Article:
UN agencies mount swift response as Syrian refugees pour into Iraq’s Kurdistan region

Syrians who fled across the Peshkhabour border into Kurdistan in northern Iraq walk towards a makeshift reception centre. Photo: UNHCR/G. Gubaeva

20 August 2013 – About 30,000 Syrians have streamed into Iraq’s Kurdistan region since last week and thousands more are waiting to enter the country, the United Nations refugee agency said today, urging all neighbouring countries to keep their borders open to those fleeing the war in Syria.

“With several tens of thousands of people having crossed since last week, this new exodus from Syria is among the largest we have so far seen during the conflict, which is now into its third year,” spokesperson for the UN High Commissioner for Refugees (UNHCR) Dan McNorton told reporters in Geneva.

“As of this morning, a further 2,000-3,000 people were reported waiting close to the Syrian side of the border, and expected to cross today.”

Nearly 2 million Syrians have fled their war-torn country and registered as refugees or applied for registration, with two-thirds of these having arrived this year. According to the United Nations, there are now more than 684,000 Syrian refugees in Lebanon, 516,000 in Jordan, 434,000 in Turkey, 155,000 in Iraq, and 107,000 in Egypt.

The new influx began last Thursday when Kurdistan authorities suddenly opened access to the temporary Peshkhabour pontoon bridge north of Sahela, allowing several hundred people camped in the area since earlier last week to enter Iraq. By the following morning, thousands had swarmed across the swaying bridge over the Tigris.

On Monday, more than 4,800 people entered through this access point. Many came from Malikiyye city in the Syrian governorate of Al-Hasakah and told UNHCR they had fled an aerial bombardment that morning. Those who arrived in the next few days were from further west, including Efrin, Aleppo, Al Hasakah and Al Qamishly.

“As well as people who told us they were fleeing recent bombings, others say they were escaping fighting and tension amongst various factions on the ground,” Mr. McNorton said. “Also cited was the collapse of the economy due to war and the resulting difficulties in caring for their families.”

The vast majority of those crossing are children, women and elderly persons with many having camped in tents by the river for the past few days waiting for the crossing point to open.

In response, UNHCR and partners have erected shelters to provide shade, and water and food distributions have been set up at crossing points.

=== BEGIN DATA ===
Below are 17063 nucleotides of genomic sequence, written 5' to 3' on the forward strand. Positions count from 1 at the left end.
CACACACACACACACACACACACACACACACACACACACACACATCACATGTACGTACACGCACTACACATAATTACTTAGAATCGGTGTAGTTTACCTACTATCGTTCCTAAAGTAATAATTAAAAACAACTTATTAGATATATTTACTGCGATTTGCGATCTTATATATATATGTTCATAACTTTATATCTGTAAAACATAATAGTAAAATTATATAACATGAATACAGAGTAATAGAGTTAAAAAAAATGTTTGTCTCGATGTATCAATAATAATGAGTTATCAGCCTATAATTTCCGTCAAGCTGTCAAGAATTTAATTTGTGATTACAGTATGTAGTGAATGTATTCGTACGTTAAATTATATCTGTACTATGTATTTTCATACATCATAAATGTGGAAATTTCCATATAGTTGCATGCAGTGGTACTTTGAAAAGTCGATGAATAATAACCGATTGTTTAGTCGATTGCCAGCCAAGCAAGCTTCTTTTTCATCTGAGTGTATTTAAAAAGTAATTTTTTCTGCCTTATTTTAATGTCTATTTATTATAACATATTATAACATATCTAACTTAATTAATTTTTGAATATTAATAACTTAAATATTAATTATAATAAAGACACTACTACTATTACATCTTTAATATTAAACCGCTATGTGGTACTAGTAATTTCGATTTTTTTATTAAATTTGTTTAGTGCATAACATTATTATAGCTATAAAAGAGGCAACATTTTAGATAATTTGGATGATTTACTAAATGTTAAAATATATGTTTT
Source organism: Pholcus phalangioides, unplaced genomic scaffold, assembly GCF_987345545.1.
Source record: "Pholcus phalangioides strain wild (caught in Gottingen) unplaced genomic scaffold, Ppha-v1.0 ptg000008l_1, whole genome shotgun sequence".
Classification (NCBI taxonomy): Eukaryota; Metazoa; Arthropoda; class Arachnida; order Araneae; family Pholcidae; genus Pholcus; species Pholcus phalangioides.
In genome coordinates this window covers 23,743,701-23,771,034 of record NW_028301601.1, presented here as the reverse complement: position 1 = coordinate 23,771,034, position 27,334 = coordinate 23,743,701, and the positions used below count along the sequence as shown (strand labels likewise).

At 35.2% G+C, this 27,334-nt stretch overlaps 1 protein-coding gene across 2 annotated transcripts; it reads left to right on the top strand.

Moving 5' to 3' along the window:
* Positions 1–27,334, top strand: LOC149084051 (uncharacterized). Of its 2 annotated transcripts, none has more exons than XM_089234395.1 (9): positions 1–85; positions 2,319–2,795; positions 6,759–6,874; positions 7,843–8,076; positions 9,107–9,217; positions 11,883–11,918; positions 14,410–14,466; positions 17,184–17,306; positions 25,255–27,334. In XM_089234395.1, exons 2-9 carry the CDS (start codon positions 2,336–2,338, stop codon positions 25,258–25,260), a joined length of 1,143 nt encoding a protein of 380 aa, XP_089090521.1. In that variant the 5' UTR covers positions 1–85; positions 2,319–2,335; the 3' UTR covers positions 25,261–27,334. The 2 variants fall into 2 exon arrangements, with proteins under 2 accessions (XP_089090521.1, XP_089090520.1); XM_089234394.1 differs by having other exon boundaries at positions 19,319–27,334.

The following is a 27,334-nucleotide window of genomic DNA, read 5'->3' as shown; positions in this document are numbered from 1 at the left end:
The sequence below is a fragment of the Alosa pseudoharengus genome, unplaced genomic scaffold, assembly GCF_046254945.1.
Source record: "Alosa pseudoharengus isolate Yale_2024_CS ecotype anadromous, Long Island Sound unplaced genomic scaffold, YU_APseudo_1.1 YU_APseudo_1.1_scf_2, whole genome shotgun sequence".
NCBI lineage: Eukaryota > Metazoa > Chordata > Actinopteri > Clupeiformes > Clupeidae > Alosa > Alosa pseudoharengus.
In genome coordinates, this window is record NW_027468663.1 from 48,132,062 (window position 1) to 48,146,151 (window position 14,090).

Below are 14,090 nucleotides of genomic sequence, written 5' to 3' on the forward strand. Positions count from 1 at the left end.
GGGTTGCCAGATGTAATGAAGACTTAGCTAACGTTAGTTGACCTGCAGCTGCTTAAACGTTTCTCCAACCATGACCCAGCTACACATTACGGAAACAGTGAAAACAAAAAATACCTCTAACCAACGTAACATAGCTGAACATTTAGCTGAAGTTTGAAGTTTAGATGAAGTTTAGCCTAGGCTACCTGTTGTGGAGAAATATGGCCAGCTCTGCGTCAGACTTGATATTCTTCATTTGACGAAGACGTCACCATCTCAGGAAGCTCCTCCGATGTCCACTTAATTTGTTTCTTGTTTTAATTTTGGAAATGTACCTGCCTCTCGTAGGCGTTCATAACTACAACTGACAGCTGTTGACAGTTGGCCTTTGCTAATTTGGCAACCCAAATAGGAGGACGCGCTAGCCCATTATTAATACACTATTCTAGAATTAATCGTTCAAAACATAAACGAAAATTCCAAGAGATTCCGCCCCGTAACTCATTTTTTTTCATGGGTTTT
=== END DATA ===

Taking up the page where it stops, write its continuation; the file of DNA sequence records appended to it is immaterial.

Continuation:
In Erbil Governorate, farther east, UNHCR has established a transit site at Kawergost with over 1,000 tents. The transit site is now sheltering some 9,000 Syrians. UNHCR has also dispatched more than 90 trucks with aid from Erbil. Relief items distributed include tents, plastic tarpaulins, sleeping mats, blankets, kitchen sets, hygienic supplies, water tanks, portable latrines, portable showers and electric fans.

However, the agency noted that because of the scale and speed of the influx, some people still lack tents and have to camp under tarpaulins or other makeshift shelters. Another temporary site is being set up to house future arrivals.

To boost rapidly depleting aid supplies in Iraq, UNHCR sent 15 tractor-trailer trucks to northern Iraq from its stockpile in Amman, Jordan. That shipment, expected to arrive this week, includes more than 3,100 tents, two pre-fabricated warehouses and jerry cans. Additional supplies are currently being organized, the agency said.

In the longer-term, UNHCR said it is building a camp in cooperation with its partners and the Kurdish regional government, which is expected to be ready to accommodate refugees within weeks.

The UN Children’s Fund (UNICEF) has meanwhile been working with UNHCR and has also been distributing life-saving supplies, including more than 125,000 litres of bottled water at Peshkhabour since Thursday, and 4 tankers of safe water to cover additional needs.

“Our staff at the Peshkhabour crossing point in northern Iraq say that many of the new arrivals are exhausted and in urgent need of water and shelter as summer temperatures reach 45 degrees Celsius” said UNICEF’s Representative to Iraq, Marzio Babille. “Along with our partners, we are doing everything possible to ensure all needs of these new arrivals are immediately met.”

UNICEF and the local department of social affairs are also supporting UNHCR at the crossing point to ensure unaccompanied and separated children are identified, registered and provided with all necessary support.

UNICEF has also procured 60,000 litres of bottled water and 20,000 biscuits for children under five to be distributed among the 3,000 refugees sheltered at the Kawargosh transit site.

UNHCR has urged countries in the region and elsewhere to keep borders open and to receive all Syrians who seek protection amid the fighting that has so far claimed over 100,000 lives since it began in March 2011.


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Thousands of Syrians stream into northern Iraq via new bridge, reports UN agency

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